Pitti Uomo made its return to a standalone in-person trade fair this week. Amid overall positivity around the show, supply chain challenges, inflation and pricing were on many attendees’ minds.
According to the Florentine menswear show organizers, the event saw 11,000 attendees for its 102 edition, which ended yesterday. This number is up from the Jan. 2022 trade show, which saw 8,000 attendees. Of those in attendance this month, Pitti Uomo reported that 40% were from countries outside of Italy. Many American and other international buyers and press were seen walking the Fortezza – a first since Jan. 2020 for some.
For most brands, all of the issues they’re facing are intertwined. If materials are hard to source, or if the cost of making something increases, then wholesale and retail prices will likely need to be adjusted.
For Paraboot, North American sales agent Cameron Shirvani told FN that his entire way of doing business has changed. “My sales pitch used to be that we have 9,000 pairs in-stock, with quick replenishment and custom orders,” he said. “Now we have zero. We sold over 90,000 pairs of shoes over two months this season, and now everything is backordered. We produce now as orders come in – which is six to nine months ahead. We are also reducing most larger orders by one-third so that we can actually deliver them.”
As for prices, Shirvani said the company has increased them about 9%. “Now, the average retail price is 650 euros, versus where they were at 575 euros.”
At Plus, which operates on a unique made-to-order model, the brand has seen challenges sourcing its materials for the shoes. Commercial director Lorenzo del Biondo said that some of its samples were not available at the time of Pitti due to this issue. “We like to use exclusive materials in our products, which are hard to find anyway,” the rep said. “It is now even more difficult.”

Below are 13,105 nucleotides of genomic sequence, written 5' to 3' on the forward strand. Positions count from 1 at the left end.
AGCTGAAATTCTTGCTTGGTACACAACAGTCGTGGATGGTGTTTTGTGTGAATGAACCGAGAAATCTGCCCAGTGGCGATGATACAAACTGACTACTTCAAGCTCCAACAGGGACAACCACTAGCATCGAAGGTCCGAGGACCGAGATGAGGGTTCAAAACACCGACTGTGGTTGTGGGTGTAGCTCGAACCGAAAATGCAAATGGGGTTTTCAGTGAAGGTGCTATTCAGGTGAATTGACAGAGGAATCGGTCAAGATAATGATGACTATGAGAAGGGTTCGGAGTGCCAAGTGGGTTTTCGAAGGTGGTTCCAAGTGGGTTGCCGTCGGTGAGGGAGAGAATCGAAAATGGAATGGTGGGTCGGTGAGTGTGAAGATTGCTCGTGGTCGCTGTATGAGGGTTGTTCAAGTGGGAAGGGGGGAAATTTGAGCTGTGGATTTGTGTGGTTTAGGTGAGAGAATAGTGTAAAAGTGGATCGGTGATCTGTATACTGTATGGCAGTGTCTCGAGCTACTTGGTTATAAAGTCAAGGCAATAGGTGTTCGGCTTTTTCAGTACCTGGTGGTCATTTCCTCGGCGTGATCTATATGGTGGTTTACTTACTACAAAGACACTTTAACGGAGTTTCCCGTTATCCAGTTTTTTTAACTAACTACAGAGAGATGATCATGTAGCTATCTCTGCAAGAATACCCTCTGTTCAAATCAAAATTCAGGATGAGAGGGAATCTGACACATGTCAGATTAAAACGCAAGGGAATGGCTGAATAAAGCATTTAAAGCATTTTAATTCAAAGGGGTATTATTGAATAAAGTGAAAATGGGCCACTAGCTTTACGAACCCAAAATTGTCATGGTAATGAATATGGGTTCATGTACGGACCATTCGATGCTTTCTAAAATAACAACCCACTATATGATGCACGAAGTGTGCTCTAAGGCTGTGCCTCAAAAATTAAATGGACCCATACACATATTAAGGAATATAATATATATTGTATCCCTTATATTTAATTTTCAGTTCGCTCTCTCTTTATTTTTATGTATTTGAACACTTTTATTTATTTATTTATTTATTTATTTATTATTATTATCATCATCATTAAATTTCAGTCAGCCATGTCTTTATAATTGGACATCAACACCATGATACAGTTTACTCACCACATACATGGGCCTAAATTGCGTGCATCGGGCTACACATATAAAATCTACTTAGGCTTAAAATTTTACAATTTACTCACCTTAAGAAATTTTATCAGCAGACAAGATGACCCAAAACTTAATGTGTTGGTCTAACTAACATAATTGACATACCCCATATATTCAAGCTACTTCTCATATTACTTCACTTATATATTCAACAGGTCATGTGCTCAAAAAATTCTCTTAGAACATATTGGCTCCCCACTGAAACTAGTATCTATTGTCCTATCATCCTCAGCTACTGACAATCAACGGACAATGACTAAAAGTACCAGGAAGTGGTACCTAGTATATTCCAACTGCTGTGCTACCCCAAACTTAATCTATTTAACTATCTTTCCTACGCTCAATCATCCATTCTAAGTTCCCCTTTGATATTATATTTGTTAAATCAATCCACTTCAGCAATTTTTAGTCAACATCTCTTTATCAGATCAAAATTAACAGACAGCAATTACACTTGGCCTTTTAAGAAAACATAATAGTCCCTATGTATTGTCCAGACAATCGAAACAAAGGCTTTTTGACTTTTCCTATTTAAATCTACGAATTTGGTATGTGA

According to Plus, its footwear retails between 295 and 460 euros. Prices were increased recently due to some of the brand’s sales showroom partners asking to elevate the cost to sit at a more luxury price point.
Off Play, which gets its name from the slogan “time off, let’s play,” has faced difficulty getting its soles. “We source all of our soles from the Marche region here in Italy, but some of the prime material for soles comes from the Far East, which has seen many delays in production,” brand founder Tina told FN. “If we don’t have the soles, we can’t make our shoes.”
This sole shortage has led Off Play to increase prices about 10%, while it also justifies the price to working on increasing the quality and materials used. “We are emphasizing our made-in-Italy craftmanship with new embellishments and better materials, which helps validate the new price for the consumer,” Off Play’s rep added.